Re: ANNOUNCE: pygtk-1.99.8

Thomas Leonard wrote:

James Henstridge <james daa com au> wrote:

I have uploaded a pygtk-1.99.8 tarball, which will work with the 2.0 release of gtk+. It is still not quite release quality, but it is getting there.

Very nice. I like the interface much better than the 1.2 one. However, I'm
still worried about backwards compatibility. I have quite a lot of pygtk
1.2 programs (sketch, pythontheater, pysol, etc), and I've written many of
my own which are now installed on other people's computers.

I have explained this to you before. The difference between the C and Python is that the names of modules are part of the API. Changing a module name means doing many changes to many pieces of source code. There are a number of ways to parallel install the two versions of pygtk:

  1. install the two pygtk's to separate directories, and set the
     PYTHONPATH environment variable to a suitable value.  Most
     substantial python programs already use a shell script to
     bootstrap, which sets PYTHONPATH to give access to the rest of the
     modules in the app.  Adding an extra directory is not a big deal.
  2. If you have multiple versions of python on the system, you might
     decide to install different pygtk versions on each (you won't be
     able to install new pygtk on any pythons < 2.2, for instance).

Having a standard "alternative location" would help out apps wanting to use old pygtk in scenario (1). That would be useful for a future release on the stable branch. I can add --with-pythondir and --with-pyexecdir configure arguments to both 1.2 and 2.0 branches which should help with this.

I'm hoping that when people install the 2.0 bindings, these old programs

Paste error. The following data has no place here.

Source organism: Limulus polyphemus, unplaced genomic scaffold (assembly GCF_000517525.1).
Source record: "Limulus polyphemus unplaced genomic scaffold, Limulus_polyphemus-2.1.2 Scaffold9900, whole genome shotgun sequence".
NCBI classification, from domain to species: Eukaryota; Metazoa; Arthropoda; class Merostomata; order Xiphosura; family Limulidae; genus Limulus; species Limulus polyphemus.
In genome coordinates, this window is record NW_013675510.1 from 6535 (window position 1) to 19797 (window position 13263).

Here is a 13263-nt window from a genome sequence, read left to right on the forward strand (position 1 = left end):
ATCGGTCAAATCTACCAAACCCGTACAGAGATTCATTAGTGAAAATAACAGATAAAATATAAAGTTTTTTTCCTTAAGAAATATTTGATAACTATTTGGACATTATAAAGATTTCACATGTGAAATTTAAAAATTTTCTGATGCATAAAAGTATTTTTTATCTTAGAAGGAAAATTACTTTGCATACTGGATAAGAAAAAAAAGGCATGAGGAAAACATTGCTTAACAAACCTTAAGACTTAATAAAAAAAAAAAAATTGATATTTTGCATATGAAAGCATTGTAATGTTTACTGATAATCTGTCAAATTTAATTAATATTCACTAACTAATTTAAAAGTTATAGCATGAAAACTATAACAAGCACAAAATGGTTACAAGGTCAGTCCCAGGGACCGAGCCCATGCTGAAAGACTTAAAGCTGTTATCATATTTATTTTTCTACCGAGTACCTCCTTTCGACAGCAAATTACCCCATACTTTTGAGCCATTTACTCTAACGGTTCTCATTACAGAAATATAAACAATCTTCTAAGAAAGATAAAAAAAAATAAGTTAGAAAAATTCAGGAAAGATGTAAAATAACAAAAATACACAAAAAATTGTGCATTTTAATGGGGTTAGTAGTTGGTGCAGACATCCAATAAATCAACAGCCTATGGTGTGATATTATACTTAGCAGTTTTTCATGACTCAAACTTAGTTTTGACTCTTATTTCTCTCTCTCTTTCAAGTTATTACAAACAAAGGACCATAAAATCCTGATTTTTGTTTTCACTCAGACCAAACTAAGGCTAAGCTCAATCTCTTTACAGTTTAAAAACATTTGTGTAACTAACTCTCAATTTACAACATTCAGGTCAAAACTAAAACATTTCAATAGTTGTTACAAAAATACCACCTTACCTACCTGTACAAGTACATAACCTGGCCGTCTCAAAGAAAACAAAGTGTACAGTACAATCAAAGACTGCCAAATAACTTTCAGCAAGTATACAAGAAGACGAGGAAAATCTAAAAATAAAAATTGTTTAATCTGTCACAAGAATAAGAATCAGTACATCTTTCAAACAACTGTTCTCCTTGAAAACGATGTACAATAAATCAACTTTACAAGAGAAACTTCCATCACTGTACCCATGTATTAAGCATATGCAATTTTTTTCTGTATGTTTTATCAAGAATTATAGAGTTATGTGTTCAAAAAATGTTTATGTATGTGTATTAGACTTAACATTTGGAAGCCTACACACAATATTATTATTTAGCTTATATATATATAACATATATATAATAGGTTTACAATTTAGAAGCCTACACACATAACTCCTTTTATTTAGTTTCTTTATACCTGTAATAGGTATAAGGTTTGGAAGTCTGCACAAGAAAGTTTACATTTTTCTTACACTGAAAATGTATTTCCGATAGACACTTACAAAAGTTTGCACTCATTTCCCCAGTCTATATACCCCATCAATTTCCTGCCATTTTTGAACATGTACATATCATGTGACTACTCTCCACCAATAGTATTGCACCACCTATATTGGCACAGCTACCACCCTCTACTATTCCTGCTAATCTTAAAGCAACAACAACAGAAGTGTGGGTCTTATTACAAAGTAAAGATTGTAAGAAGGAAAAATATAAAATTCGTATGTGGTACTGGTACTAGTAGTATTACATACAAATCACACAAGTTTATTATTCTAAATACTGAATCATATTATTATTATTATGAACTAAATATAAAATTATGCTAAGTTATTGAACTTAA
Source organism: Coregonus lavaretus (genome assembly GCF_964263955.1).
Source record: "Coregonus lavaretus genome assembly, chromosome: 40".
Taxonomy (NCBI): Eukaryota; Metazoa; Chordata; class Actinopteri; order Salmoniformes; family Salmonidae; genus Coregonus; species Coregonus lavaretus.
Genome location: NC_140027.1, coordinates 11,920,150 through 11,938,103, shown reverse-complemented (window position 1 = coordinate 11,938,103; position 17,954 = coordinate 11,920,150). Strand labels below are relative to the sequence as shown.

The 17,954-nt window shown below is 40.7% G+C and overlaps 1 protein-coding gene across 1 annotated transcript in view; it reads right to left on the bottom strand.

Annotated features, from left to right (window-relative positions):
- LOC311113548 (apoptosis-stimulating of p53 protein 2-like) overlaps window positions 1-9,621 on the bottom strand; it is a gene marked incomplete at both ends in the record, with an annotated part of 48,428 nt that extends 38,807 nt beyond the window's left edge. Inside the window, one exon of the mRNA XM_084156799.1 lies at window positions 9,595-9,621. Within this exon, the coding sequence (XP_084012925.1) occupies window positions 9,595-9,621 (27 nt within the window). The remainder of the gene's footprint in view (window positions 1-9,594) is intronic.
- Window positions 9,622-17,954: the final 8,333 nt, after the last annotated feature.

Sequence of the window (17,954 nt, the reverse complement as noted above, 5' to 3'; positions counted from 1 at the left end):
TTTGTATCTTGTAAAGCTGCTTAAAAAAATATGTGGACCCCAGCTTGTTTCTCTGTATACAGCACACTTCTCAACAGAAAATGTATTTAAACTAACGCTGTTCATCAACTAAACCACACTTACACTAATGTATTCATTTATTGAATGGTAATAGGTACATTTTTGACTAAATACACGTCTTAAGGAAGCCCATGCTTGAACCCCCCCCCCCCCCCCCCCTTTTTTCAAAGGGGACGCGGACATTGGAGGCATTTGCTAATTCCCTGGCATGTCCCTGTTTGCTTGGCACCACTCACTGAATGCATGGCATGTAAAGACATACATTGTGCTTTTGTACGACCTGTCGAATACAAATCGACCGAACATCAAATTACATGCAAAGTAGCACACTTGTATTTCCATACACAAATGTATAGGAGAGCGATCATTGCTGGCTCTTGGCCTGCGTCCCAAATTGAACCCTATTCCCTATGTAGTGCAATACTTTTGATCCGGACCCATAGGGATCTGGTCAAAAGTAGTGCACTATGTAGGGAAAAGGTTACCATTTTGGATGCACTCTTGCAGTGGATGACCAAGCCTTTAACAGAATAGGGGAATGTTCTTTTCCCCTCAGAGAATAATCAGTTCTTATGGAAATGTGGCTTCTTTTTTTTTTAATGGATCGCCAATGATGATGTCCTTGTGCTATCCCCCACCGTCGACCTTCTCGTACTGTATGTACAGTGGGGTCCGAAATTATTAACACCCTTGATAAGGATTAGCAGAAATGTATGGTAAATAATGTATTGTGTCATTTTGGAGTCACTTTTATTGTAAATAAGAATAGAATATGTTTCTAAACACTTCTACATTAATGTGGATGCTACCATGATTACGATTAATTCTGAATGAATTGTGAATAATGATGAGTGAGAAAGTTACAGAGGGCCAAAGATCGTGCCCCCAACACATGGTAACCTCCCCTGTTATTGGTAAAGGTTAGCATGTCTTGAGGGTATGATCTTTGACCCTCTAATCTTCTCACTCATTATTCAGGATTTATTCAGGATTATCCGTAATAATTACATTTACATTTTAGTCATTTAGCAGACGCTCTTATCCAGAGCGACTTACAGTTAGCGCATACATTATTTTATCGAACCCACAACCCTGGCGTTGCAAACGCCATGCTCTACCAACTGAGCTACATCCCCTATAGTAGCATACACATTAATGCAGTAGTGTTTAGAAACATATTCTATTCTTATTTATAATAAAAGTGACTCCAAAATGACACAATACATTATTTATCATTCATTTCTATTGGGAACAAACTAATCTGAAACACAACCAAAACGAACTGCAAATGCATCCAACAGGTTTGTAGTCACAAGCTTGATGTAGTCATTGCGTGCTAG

can continue working, in the same way that C programs can. However, the
new bindings use the same module name ('gtk'), so I don't see how this can
work (the two are incompatible).

Eg, this program:

	import gtk
	w = gtk.GtkWindow()
is correct if the 1.2 bindings are installed, but incorrect once 2.0 is
installed. Whereas, this:

	import gtk
	w = gtk.Window()

is correct if the 2.0 version is installed, but not if 1.2 is being used!

People have been asking for this change for years. The switch to 2.0 gave an opportunity to fix many of the problems with pygtk's infrastructure. The new codebase is much more maintainable, and hopefully nicer to use.

This leaves us (the ROX project) with several possibilities (none of which
I really like):

- Stay with 1.2 for a year or so. This means we don't get the nice new 2.0
 look or any of the new features. After a while, people will start
 complaining because they've upgraded and can't run our programs any

- Move to 2.0. However, we can't really ask people to install the 2.0
 bindings, since that will break all their old programs. So, noone will
 be able to use the programs for a long time.

- Make our own distribution of pygtk using the module name 'gtk2', and
 write our programs to use that. This is good in the short term, but it
 means more installing work for users who have also installed the
 official package.

Or install pygtk in a private directory, along with the rest of the modules in your program. Use a shell script to launch your program, and set PYTHONPATH appropriately.

- Switch to C or another language binding and recommend users stick with
 the 1.2 python bindings. This is the cleanest approach, but I rather
 like python and it would be a shame to lose it.

Also, both of the first two options leave us open to everything breaking
again when 3.0 comes out.

I doubt the changes to pygtk will be as drastic when we move over to 3.0 (whenever that happens). I am a lot happier with the new codebase, and think it will adapt well in the future.

How are the other bindings authors dealing with this? Also, what are
packagers planning to do? I can't imagine Debian is going to allow an
incompatible upgrade, for example?

Please come up with some new suggestions w.r.t. parallel install issue. I have given you reasons why I won't change the module name, and given several options about how parallel installs may be done, but you seem be ignoring them.


(who wonders what people would have thought if they were told to run sed 's/Gtk/Gtk2/g;s/gtk/gtk2/g' on their C programs to upgrade to gtk 2.0)

Email: james daa com au

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